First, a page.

Freethought of the Day

Would you like to start your day on a freethought note? Freethought of the Day is a daily freethought calendar brought to you courtesy of the Freedom From Religion Foundation, highlighting birthdates, quotes, and other historic tidbits.

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There are 2 entries for this date: Marlene Dietrich and Sarah Vowell
Marlene Dietrich

Marlene Dietrich

On this date in 1901, entertainer and actress Marlene Dietrich, nee Maria Magdalena Dietrich, was born in Schoneberg, Germany, near Berlin. She became a cabaret singer in the 1920s, worked in silent films, then was typecast as a cabaret singer in the memorable "Blue Angel" (1930), directed by Josef von Sternberg. She was invited to Hollywood, where her first role was opposite Gary Cooper in "Morocco" (1930). She played a prostitute in "Shanghai Express" (1932). For a time, she was Hollywood's most highly-paid actress, although unhappy over the casting. After several failed films, she returned to Europe to work. Dietrich became a U.S. citizen in 1937. Her comeback came in "Destry Rides Again" (1939) with Jimmy Stewart. A noted critic of Nazism, she toured in arduous conditions with the Allies during WWII and was awarded the U.S. War Department's Medal of Honor in 1947. She worked in nightclubs and Las Vegas, and periodically appeared in films, notably "Judgment at Nuremberg" (1961). D. 1992.

"I lost my faith during the war and can't believe they are all up there, flying around or sitting at tables, all those I've lost."

—Marlene Dietrich, cited in Marlene Dietrich Life & Legendby Steven Bach

Compiled by Annie Laurie Gaylor

© Freedom From Religion Foundation. All rights reserved.

Sarah Vowell

Sarah Vowell

On this date in 1969, Sarah Jane Vowell was born in Muskogee, Okla. She majored in Modern Languages and Literatures at Montana State University, where she received her B.A. in 1993, and went on to receive an M.A. in Art History at the School of the Art Institute of Chicago. Vowell is the author of several books as well as an essayist whose work has been published in The New York Times, Esquire and McSweeney’s among many newspapers and magazines. Vowell has been a frequent contributor to public radio’s “This American Life” since 1996, the show’s first year. Vowell voiced the character Violet in the film “The Incredibles” (2004).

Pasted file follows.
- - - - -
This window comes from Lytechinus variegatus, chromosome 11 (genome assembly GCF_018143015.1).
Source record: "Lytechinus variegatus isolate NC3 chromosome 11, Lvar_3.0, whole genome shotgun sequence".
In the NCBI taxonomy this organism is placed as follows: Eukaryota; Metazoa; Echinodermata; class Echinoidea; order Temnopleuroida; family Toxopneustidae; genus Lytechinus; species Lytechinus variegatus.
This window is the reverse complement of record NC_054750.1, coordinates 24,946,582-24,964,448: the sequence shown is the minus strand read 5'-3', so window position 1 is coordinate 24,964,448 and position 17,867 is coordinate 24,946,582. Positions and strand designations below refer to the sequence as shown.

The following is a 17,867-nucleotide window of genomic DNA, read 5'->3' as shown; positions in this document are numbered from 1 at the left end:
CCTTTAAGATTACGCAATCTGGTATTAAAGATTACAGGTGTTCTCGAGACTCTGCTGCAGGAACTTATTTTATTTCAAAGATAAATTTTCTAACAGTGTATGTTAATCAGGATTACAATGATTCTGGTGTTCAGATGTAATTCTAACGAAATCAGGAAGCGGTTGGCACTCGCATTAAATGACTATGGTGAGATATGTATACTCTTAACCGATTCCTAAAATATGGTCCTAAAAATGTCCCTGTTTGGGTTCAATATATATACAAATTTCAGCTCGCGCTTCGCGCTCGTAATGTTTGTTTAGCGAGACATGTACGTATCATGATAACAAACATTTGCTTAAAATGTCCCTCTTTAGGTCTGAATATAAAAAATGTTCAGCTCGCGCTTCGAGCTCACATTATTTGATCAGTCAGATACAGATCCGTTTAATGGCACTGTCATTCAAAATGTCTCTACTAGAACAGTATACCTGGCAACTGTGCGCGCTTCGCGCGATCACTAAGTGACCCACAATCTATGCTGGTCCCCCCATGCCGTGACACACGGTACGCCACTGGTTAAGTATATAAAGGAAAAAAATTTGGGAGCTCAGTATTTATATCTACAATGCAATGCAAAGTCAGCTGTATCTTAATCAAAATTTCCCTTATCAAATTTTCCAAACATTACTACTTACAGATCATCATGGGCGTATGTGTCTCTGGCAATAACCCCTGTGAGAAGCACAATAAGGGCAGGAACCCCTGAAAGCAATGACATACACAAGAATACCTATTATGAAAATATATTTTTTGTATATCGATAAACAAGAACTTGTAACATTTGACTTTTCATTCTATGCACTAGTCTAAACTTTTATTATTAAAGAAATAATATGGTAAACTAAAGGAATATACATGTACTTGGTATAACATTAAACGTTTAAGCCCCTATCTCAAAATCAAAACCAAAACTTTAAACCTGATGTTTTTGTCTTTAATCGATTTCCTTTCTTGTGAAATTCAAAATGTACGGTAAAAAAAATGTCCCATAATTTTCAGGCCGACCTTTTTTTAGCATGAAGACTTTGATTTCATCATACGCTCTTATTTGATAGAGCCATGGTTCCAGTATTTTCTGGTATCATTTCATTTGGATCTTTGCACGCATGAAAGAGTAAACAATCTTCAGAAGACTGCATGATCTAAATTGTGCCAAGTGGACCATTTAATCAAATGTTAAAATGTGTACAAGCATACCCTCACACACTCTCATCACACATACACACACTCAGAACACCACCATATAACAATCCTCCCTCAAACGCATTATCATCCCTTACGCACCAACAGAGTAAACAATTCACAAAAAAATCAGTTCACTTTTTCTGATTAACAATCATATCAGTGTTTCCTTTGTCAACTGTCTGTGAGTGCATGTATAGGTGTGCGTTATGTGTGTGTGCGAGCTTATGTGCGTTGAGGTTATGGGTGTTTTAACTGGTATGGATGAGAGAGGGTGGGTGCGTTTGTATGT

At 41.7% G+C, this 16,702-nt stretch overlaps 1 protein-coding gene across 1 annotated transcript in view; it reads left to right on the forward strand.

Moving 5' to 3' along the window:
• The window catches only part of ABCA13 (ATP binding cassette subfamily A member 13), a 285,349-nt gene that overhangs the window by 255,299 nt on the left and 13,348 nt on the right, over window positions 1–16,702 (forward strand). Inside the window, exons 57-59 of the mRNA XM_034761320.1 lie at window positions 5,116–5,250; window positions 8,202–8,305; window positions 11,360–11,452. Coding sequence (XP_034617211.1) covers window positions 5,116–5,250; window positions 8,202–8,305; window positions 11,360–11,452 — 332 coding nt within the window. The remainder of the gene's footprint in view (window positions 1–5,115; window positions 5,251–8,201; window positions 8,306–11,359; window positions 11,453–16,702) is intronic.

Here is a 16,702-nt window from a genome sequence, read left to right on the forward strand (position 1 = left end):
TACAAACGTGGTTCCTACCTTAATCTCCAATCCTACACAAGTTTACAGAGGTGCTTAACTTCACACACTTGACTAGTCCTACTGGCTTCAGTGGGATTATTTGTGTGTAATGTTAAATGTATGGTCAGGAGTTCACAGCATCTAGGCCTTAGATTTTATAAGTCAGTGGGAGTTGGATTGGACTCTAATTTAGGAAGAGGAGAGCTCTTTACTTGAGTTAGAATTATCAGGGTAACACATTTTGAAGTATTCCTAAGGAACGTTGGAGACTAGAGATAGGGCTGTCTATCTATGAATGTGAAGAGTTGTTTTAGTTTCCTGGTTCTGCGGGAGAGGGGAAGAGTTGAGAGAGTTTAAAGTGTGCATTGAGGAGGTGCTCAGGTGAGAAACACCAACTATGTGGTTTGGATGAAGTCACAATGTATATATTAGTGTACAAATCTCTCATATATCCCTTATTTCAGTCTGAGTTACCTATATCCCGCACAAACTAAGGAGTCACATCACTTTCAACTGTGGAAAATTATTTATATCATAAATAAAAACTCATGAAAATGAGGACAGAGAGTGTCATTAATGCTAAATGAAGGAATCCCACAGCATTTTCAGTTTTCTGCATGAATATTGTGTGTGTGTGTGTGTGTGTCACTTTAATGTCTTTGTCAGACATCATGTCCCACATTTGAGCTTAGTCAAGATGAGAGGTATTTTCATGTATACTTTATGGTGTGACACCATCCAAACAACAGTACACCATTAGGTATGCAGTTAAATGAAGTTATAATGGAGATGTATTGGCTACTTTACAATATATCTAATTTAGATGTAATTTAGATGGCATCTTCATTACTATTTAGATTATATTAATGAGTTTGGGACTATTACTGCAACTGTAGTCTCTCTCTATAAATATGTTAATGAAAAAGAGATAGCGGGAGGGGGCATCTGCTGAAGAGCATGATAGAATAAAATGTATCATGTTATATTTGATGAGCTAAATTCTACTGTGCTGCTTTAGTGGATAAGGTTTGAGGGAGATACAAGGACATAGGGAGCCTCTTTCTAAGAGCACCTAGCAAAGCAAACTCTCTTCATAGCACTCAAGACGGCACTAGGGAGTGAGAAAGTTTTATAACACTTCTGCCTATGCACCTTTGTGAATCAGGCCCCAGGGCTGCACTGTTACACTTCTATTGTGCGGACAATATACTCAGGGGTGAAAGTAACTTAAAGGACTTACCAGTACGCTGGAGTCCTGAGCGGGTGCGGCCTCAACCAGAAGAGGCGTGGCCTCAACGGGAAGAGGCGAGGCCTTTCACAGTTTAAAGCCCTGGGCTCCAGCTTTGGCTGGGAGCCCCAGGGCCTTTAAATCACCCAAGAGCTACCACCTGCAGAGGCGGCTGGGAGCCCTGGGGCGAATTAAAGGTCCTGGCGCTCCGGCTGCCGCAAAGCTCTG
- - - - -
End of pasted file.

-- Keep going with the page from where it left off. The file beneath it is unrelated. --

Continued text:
Many of Vowell’s books examine not only American history but the history of religion in America, through a combination of road-trip memoir and insightful historical content. Assassination Vacation (2005), which is about presidential assassinations, also covers much ground in 19th-century American history, including cults and quasi-religious themes. The Wordy Shipmates (2008) tells the story of the Puritan settlement of Massachusetts, and touches on the true origins of the idea of religious freedom in America—not the Pilgrims’ or Puritans’ idea, but rather that of Roger Williams, founder of Rhode Island, who was exiled from Massachusetts Bay for his refusal to adhere to church doctrine. More recently, 2011’s Unfamiliar Fishes tells the story of the loss of the traditional Hawaiian religion and the islands’ conversion to Christianity by missionaries from New England, as well as the story of the short-lived Hawaiian monarchy and the eventual U.S. conquest (instigated by the first missionaries’ descendents) in 1895. In her works that deal with religion, Vowell is fascinated by the figures involved, who she often finds sympathetic yet misguided.

Photo by Tammy Lo under CC 2.0

“I can relate [to Spanish King Charles II’s belief that the corpse of St. Francis of Assissi would cure his various illnesses]. . . . I crave my relics for the same reason Señor Bewitched bunked with the late saint. We’re religious. I used to share the king’s faith. And while I gave up God a long time ago, I never shook the habit of wanting to believe in something bigger and better than myself. So I replaced my creed of everlasting life with life, liberty and the pursuit of happiness. ‘I believe in America,’ chants the first verse of one of my sacred texts, The Godfather.'” 

—Sarah Vowell, Assassination Vacation, 2005

Compiled by Eleanor Wroblewski

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